For more than 25 years, Phil Borges has been as much a social activist with his camera as an artist. The heart of his work is a copious collection of beautifully lit location portraits that document indigenous and tribal cultures in some of the most remote regions of the planet—places to which he has no compunction about transporting lighting equipment to optimize his results. From the Tibetan plateau to New Guinea, Togo, Kenya, Liberia, Afghanistan, Ghana, Pakistan and beyond, he’s captured unique and intimate portrait studies that appear in publications as diverse as Esquire, the Wall Street Journal, Marie Claire and Hemispheres. His images are exhibited worldwide and he’s published four award-winning books, his most recent being Tibet: Culture on the Edge (see Rangefinder, Dec. 2011).
Assignment: Portraits of Soloyoi and Sukulen (above), members of the Samburu tribe, who inhabit the Rift Valley of northern Kenya. The images were for an Amnesty International-sponsored exhibit celebrating the 50th anniversary of the Universal Declaration of Human Rights.
Concept: To isolate and reveal the delicate features of these subjects against the rough, austere beauty of their surroundings.
Approach: Borges’ scheme for using off-camera electronic flash with an umbrella, auxiliary scrims and reflectors is a model for anyone who needs to combine natural lighting and flash in exterior portrait scenarios. Lighting in equatorial extremes is often harsh, and the hours for optimal use of available light don’t always match the times when subjects are accessible. Borges uses a relatively lightweight strobe package, made up of a battery-powered 600-watt/second Lumedyne pack along with a small lamp head and an umbrella reflector.
Photo courtesy Phil Borges Studio
Key Light: Subject lighting is a single head with a 36-inch umbrella reflector, nearly always off axis, somewhere between 45 to 90 degrees from the camera. The wrap effect of the umbrella close to the subject is gentle and flattering.
Background Lighting: “So many times,” Borges recalls, “as in situations like these images, I’d meet a photo subject, and the light would be horrible, say around late morning or high noon. That might be fine for the background—the trees and terrain—but I needed to block out the overhead sunlight on my subject, so I’d use a one-stop silk, held above or behind the sitter by a willing assistant.” Lighting balance for these situations is a matter of using the shutter speed dial to match the available light background exposure with the setting for strobe output. The basic rule is aperture controls flash exposure; shutter speed controls daylight exposure.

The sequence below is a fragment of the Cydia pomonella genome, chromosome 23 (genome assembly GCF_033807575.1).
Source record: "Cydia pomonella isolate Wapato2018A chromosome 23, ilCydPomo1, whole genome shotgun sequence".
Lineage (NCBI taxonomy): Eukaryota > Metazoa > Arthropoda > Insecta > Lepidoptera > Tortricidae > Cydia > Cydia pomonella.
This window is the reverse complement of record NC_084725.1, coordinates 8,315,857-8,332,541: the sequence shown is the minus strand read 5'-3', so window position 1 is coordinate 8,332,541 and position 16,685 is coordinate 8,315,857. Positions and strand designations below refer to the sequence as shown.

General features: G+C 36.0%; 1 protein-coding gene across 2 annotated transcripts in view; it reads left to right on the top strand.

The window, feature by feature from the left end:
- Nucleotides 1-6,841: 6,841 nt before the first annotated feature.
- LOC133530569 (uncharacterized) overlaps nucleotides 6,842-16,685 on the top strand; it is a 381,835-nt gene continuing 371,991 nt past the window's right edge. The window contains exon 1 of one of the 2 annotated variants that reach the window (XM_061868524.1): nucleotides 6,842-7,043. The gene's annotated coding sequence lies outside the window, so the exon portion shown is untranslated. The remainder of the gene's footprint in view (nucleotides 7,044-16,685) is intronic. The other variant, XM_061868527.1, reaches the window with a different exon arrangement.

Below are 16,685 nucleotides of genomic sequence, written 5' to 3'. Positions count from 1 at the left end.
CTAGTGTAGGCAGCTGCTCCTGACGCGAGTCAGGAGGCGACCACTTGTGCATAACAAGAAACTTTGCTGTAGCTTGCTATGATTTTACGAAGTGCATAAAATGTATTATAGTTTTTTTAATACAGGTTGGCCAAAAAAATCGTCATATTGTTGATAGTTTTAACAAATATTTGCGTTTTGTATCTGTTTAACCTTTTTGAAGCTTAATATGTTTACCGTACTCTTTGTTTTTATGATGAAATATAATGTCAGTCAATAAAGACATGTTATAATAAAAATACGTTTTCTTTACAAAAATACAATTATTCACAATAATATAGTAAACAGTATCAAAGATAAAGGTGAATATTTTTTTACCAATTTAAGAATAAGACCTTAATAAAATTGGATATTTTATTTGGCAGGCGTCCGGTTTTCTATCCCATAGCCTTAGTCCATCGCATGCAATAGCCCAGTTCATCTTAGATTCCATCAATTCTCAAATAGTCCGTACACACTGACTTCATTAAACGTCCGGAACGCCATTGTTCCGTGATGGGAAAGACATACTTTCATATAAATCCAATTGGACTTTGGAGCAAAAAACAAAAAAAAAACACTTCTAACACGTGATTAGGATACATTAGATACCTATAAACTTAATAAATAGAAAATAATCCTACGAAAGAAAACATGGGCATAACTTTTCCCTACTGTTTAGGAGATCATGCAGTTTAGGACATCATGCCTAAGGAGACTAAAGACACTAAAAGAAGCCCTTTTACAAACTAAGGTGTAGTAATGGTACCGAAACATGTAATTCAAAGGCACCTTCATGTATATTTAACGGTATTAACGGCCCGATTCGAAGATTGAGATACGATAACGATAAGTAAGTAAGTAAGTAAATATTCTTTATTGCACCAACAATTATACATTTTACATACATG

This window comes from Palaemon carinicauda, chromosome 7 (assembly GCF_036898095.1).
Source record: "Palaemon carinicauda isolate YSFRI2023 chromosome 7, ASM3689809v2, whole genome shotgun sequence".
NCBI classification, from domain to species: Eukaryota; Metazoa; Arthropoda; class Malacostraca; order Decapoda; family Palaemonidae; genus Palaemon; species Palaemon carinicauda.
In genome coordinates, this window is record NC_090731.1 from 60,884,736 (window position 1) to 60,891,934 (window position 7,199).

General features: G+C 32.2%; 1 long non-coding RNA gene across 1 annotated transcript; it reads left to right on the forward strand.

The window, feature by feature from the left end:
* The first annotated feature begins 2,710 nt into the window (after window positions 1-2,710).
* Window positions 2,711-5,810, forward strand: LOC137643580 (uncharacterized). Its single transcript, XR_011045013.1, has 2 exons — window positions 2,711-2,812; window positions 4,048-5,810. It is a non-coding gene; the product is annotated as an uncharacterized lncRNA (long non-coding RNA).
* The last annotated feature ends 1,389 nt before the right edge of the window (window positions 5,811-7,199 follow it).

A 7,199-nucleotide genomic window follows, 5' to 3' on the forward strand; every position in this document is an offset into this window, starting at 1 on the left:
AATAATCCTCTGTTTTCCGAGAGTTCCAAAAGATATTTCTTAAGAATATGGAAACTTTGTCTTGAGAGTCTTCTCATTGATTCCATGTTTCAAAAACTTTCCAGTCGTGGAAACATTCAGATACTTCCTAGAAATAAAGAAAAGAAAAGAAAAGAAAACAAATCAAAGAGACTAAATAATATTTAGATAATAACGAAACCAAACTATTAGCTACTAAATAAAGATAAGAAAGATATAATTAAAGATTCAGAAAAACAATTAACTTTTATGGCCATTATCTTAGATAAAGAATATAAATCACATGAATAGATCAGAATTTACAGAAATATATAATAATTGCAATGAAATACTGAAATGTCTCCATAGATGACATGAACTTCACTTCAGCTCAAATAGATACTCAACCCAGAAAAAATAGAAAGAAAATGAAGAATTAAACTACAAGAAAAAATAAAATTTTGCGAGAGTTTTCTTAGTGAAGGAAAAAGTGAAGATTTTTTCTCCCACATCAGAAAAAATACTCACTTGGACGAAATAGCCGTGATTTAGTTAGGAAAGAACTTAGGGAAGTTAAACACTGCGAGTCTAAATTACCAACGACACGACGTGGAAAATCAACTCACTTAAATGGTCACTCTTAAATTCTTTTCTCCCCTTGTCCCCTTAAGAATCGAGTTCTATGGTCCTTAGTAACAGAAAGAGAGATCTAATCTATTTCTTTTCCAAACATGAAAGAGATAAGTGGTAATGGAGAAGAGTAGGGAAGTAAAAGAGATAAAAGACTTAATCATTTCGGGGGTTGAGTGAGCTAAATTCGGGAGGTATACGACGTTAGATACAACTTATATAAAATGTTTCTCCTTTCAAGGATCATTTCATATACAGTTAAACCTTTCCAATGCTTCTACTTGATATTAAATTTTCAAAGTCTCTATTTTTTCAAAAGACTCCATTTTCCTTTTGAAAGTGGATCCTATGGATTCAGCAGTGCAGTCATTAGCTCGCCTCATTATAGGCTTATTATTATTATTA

Sound Advice: Artificial lighting can be taxing enough in controlled environments. If you’ve got the urge to take your portrait efforts into the wild, there are special considerations—most of which Borges has dealt with personally. On the subject of light stands, for example: “In many circumstances, you can’t use them,” he says, “ground is frequently irregular, so I prefer a tripod for mounting my lighting equipment. The legs are individually adjustable and will work in any terrain.” The other option for positioning lights is even more basic. In small villages or tribal communities, Borges makes it a point to “ingratiate myself with the tribal leader; in fact, I try to meet everyone. That way, I always have a line of kids every morning to act as my de facto production crew.”
A good example is shown above—one of the Samburu boys holds a silk aloft to block the sun from Soloyoi. Even when the ambient light is low and less harsh, Borges prefers the soft but directional feel of the umbrella’s output. So much so that he’s modified his flash heads with PVC and copper tubing, to put the umbrella shaft in direct line with the strobe tube. And, for grab-shot situations when there’s no time to set up the tripod, “I added a handle to the other side of the umbrella to help the local kids act as my light stand.”